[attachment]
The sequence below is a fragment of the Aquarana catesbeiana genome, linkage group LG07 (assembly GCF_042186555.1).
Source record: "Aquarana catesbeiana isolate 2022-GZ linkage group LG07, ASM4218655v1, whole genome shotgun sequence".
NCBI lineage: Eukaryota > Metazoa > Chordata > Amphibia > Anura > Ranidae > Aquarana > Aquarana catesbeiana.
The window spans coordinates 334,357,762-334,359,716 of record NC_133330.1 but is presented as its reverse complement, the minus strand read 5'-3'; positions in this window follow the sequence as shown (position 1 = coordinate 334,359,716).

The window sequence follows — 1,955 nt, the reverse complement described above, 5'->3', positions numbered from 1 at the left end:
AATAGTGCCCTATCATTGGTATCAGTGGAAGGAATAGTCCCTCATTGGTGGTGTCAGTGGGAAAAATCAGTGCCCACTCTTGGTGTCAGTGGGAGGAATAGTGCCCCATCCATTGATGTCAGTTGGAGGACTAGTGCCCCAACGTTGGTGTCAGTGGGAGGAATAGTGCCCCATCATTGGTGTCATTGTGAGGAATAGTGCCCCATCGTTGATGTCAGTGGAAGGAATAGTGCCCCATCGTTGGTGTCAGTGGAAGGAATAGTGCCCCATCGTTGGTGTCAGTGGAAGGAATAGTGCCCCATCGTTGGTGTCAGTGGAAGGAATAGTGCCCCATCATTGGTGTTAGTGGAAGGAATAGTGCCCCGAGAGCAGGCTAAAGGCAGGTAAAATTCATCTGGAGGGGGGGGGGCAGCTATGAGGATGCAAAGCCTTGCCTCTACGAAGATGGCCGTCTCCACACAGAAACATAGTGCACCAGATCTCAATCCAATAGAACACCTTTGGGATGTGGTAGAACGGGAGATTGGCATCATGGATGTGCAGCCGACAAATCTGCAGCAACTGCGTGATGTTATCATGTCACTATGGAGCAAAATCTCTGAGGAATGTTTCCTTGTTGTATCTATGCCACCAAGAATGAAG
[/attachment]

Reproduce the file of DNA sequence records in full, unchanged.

The sequence below is a fragment of the Aquarana catesbeiana genome, linkage group LG07 (assembly GCF_042186555.1).
Source record: "Aquarana catesbeiana isolate 2022-GZ linkage group LG07, ASM4218655v1, whole genome shotgun sequence".
NCBI lineage: Eukaryota > Metazoa > Chordata > Amphibia > Anura > Ranidae > Aquarana > Aquarana catesbeiana.
The window spans coordinates 334,357,762-334,359,716 of record NC_133330.1 but is presented as its reverse complement, the minus strand read 5'-3'; positions in this window follow the sequence as shown (position 1 = coordinate 334,359,716).

The window sequence follows — 1,955 nt, the reverse complement described above, 5'->3', positions numbered from 1 at the left end:
AATAGTGCCCTATCATTGGTATCAGTGGAAGGAATAGTCCCTCATTGGTGGTGTCAGTGGGAAAAATCAGTGCCCACTCTTGGTGTCAGTGGGAGGAATAGTGCCCCATCCATTGATGTCAGTTGGAGGACTAGTGCCCCAACGTTGGTGTCAGTGGGAGGAATAGTGCCCCATCATTGGTGTCATTGTGAGGAATAGTGCCCCATCGTTGATGTCAGTGGAAGGAATAGTGCCCCATCGTTGGTGTCAGTGGAAGGAATAGTGCCCCATCGTTGGTGTCAGTGGAAGGAATAGTGCCCCATCGTTGGTGTCAGTGGAAGGAATAGTGCCCCATCATTGGTGTTAGTGGAAGGAATAGTGCCCCGAGAGCAGGCTAAAGGCAGGTAAAATTCATCTGGAGGGGGGGGGGCAGCTATGAGGATGCAAAGCCTTGCCTCTACGAAGATGGCCGTCTCCACACAGAAACATAGTGCACCAGATCTCAATCCAATAGAACACCTTTGGGATGTGGTAGAACGGGAGATTGGCATCATGGATGTGCAGCCGACAAATCTGCAGCAACTGCGTGATGTTATCATGTCACTATGGAGCAAAATCTCTGAGGAATGTTTCCTTGTTGTATCTATGCCACCAAGAATGAAG